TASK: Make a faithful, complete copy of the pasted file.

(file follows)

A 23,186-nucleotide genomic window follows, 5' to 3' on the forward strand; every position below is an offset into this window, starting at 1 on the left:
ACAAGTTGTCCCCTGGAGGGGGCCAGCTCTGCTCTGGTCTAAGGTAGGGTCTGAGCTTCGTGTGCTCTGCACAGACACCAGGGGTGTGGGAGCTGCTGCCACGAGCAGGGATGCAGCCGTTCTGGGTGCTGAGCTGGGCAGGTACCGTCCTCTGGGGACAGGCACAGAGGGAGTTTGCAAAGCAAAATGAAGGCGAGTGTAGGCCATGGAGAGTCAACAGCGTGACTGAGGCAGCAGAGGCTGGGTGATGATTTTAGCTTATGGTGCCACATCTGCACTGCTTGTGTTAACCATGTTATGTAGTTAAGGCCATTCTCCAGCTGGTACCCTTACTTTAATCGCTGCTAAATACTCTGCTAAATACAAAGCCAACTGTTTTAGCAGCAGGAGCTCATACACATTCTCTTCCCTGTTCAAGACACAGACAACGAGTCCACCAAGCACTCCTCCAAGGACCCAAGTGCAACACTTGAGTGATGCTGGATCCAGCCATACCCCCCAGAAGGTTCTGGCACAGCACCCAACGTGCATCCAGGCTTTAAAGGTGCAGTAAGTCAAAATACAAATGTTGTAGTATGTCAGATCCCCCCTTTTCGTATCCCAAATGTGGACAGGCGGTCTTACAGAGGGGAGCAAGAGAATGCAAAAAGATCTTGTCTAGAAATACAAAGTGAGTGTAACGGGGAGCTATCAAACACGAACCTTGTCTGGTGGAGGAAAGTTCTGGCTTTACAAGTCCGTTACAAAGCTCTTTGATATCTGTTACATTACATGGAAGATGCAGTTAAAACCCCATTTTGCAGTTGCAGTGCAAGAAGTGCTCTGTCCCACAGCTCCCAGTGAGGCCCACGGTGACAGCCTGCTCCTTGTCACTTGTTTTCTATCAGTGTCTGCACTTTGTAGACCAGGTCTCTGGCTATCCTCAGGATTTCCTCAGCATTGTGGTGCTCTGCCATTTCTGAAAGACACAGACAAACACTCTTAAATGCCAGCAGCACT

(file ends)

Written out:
A 23,186-nucleotide genomic window follows, 5' to 3' on the forward strand; every position below is an offset into this window, starting at 1 on the left:
ACAAGTTGTCCCCTGGAGGGGGCCAGCTCTGCTCTGGTCTAAGGTAGGGTCTGAGCTTCGTGTGCTCTGCACAGACACCAGGGGTGTGGGAGCTGCTGCCACGAGCAGGGATGCAGCCGTTCTGGGTGCTGAGCTGGGCAGGTACCGTCCTCTGGGGACAGGCACAGAGGGAGTTTGCAAAGCAAAATGAAGGCGAGTGTAGGCCATGGAGAGTCAACAGCGTGACTGAGGCAGCAGAGGCTGGGTGATGATTTTAGCTTATGGTGCCACATCTGCACTGCTTGTGTTAACCATGTTATGTAGTTAAGGCCATTCTCCAGCTGGTACCCTTACTTTAATCGCTGCTAAATACTCTGCTAAATACAAAGCCAACTGTTTTAGCAGCAGGAGCTCATACACATTCTCTTCCCTGTTCAAGACACAGACAACGAGTCCACCAAGCACTCCTCCAAGGACCCAAGTGCAACACTTGAGTGATGCTGGATCCAGCCATACCCCCCAGAAGGTTCTGGCACAGCACCCAACGTGCATCCAGGCTTTAAAGGTGCAGTAAGTCAAAATACAAATGTTGTAGTATGTCAGATCCCCCCTTTTCGTATCCCAAATGTGGACAGGCGGTCTTACAGAGGGGAGCAAGAGAATGCAAAAAGATCTTGTCTAGAAATACAAAGTGAGTGTAACGGGGAGCTATCAAACACGAACCTTGTCTGGTGGAGGAAAGTTCTGGCTTTACAAGTCCGTTACAAAGCTCTTTGATATCTGTTACATTACATGGAAGATGCAGTTAAAACCCCATTTTGCAGTTGCAGTGCAAGAAGTGCTCTGTCCCACAGCTCCCAGTGAGGCCCACGGTGACAGCCTGCTCCTTGTCACTTGTTTTCTATCAGTGTCTGCACTTTGTAGACCAGGTCTCTGGCTATCCTCAGGATTTCCTCAGCATTGTGGTGCTCTGCCATTTCTGAAAGACACAGACAAACACTCTTAAATGCCAGCAGCACT